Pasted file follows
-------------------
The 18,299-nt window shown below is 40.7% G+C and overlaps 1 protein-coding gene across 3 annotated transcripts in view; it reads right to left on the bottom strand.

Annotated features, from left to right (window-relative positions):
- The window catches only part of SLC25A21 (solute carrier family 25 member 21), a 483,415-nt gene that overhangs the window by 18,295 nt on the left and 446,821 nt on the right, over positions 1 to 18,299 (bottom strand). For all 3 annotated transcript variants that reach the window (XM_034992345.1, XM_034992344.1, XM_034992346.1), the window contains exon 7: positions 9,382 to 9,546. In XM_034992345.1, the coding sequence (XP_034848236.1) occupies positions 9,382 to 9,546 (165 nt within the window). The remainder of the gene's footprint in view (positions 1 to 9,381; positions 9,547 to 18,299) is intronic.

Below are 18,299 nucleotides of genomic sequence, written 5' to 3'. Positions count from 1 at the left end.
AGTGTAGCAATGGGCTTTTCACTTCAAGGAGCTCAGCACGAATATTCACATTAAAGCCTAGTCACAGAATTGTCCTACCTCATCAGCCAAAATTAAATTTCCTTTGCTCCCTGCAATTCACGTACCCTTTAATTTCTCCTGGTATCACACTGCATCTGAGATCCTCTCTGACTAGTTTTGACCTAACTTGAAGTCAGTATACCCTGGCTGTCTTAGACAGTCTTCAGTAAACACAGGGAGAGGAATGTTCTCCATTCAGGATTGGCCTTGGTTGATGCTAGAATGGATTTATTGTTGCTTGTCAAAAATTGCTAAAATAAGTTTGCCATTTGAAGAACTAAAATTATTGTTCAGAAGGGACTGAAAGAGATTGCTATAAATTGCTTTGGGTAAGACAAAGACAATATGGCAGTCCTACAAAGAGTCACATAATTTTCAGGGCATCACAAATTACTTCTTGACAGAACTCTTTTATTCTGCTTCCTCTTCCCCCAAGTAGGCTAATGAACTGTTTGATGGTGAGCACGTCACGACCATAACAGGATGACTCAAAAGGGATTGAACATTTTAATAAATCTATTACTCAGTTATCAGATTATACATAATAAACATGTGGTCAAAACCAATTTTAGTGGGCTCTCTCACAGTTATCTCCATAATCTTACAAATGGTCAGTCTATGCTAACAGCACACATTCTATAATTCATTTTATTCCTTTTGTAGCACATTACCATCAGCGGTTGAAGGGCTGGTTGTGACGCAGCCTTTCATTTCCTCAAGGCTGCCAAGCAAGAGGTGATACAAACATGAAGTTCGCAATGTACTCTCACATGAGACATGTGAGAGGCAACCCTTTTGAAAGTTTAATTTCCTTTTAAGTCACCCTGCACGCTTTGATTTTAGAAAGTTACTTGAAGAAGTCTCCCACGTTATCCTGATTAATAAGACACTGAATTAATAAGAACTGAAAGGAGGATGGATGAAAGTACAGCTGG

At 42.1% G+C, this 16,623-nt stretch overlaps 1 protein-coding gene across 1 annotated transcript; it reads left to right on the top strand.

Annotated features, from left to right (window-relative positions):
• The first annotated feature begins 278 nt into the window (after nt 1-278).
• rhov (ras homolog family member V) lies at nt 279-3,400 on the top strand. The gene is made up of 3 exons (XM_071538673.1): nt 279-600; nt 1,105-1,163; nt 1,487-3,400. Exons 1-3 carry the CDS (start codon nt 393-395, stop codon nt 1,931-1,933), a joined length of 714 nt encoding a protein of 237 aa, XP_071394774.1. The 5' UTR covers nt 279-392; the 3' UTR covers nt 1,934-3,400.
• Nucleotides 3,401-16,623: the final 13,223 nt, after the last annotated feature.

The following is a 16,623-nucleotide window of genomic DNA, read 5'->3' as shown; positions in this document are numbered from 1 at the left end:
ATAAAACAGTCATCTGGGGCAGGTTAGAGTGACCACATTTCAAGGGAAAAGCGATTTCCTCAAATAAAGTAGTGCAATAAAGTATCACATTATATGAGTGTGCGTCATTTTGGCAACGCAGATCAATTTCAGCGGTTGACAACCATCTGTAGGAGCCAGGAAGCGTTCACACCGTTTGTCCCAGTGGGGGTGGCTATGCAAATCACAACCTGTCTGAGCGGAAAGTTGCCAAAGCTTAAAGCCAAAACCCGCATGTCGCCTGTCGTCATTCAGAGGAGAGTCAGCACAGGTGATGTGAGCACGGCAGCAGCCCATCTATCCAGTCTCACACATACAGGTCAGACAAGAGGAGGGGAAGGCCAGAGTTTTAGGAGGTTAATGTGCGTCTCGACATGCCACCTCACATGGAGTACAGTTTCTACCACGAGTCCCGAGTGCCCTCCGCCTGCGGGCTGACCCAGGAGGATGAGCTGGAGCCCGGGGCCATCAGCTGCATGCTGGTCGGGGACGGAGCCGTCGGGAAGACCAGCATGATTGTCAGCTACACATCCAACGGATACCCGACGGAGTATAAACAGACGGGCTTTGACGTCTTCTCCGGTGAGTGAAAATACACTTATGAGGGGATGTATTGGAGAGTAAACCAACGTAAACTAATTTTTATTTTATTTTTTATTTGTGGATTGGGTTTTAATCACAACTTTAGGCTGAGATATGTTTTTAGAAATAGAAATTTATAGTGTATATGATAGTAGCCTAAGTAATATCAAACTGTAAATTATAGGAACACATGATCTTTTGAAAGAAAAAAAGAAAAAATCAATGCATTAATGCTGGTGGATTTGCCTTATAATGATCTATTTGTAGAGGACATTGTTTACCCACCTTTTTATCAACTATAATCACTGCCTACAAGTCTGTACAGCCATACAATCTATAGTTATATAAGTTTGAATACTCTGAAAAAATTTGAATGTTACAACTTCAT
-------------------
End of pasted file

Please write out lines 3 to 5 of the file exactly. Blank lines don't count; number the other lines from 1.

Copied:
- The window catches only part of SLC25A21 (solute carrier family 25 member 21), a 483,415-nt gene that overhangs the window by 18,295 nt on the left and 446,821 nt on the right, over positions 1 to 18,299 (bottom strand). For all 3 annotated transcript variants that reach the window (XM_034992345.1, XM_034992344.1, XM_034992346.1), the window contains exon 7: positions 9,382 to 9,546. In XM_034992345.1, the coding sequence (XP_034848236.1) occupies positions 9,382 to 9,546 (165 nt within the window). The remainder of the gene's footprint in view (positions 1 to 9,381; positions 9,547 to 18,299) is intronic.

Below are 18,299 nucleotides of genomic sequence, written 5' to 3'. Positions count from 1 at the left end.
AGTGTAGCAATGGGCTTTTCACTTCAAGGAGCTCAGCACGAATATTCACATTAAAGCCTAGTCACAGAATTGTCCTACCTCATCAGCCAAAATTAAATTTCCTTTGCTCCCTGCAATTCACGTACCCTTTAATTTCTCCTGGTATCACACTGCATCTGAGATCCTCTCTGACTAGTTTTGACCTAACTTGAAGTCAGTATACCCTGGCTGTCTTAGACAGTCTTCAGTAAACACAGGGAGAGGAATGTTCTCCATTCAGGATTGGCCTTGGTTGATGCTAGAATGGATTTATTGTTGCTTGTCAAAAATTGCTAAAATAAGTTTGCCATTTGAAGAACTAAAATTATTGTTCAGAAGGGACTGAAAGAGATTGCTATAAATTGCTTTGGGTAAGACAAAGACAATATGGCAGTCCTACAAAGAGTCACATAATTTTCAGGGCATCACAAATTACTTCTTGACAGAACTCTTTTATTCTGCTTCCTCTTCCCCCAAGTAGGCTAATGAACTGTTTGATGGTGAGCACGTCACGACCATAACAGGATGACTCAAAAGGGATTGAACATTTTAATAAATCTATTACTCAGTTATCAGATTATACATAATAAACATGTGGTCAAAACCAATTTTAGTGGGCTCTCTCACAGTTATCTCCATAATCTTACAAATGGTCAGTCTATGCTAACAGCACACATTCTATAATTCATTTTATTCCTTTTGTAGCACATTACCATCAGCGGTTGAAGGGCTGGTTGTGACGCAGCCTTTCATTTCCTCAAGGCTGCCAAGCAAGAGGTGATACAAACATGAAGTTCGCAATGTACTCTCACATGAGACATGTGAGAGGCAACCCTTTTGAAAGTTTAATTTCCTTTTAAGTCACCCTGCACGCTTTGATTTTAGAAAGTTACTTGAAGAAGTCTCCCACGTTATCCTGATTAATAAGACACTGAATTAATAAGAACTGAAAGGAGGATGGATGAAAGTACAGCTGG